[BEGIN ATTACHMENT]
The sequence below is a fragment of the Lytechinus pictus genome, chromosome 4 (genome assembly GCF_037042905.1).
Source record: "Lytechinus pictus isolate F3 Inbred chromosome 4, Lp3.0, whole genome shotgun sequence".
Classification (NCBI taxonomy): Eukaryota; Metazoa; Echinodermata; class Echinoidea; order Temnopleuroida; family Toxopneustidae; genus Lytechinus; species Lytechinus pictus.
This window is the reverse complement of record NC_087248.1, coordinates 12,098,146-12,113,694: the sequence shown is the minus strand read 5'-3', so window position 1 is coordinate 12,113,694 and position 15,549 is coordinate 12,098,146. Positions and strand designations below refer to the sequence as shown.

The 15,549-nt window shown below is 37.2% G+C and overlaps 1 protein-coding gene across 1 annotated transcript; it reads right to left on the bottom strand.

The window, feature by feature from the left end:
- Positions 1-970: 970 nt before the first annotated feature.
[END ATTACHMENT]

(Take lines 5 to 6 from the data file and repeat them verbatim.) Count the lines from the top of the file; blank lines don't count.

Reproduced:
The 15,549-nt window shown below is 37.2% G+C and overlaps 1 protein-coding gene across 1 annotated transcript; it reads right to left on the bottom strand.

The window, feature by feature from the left end: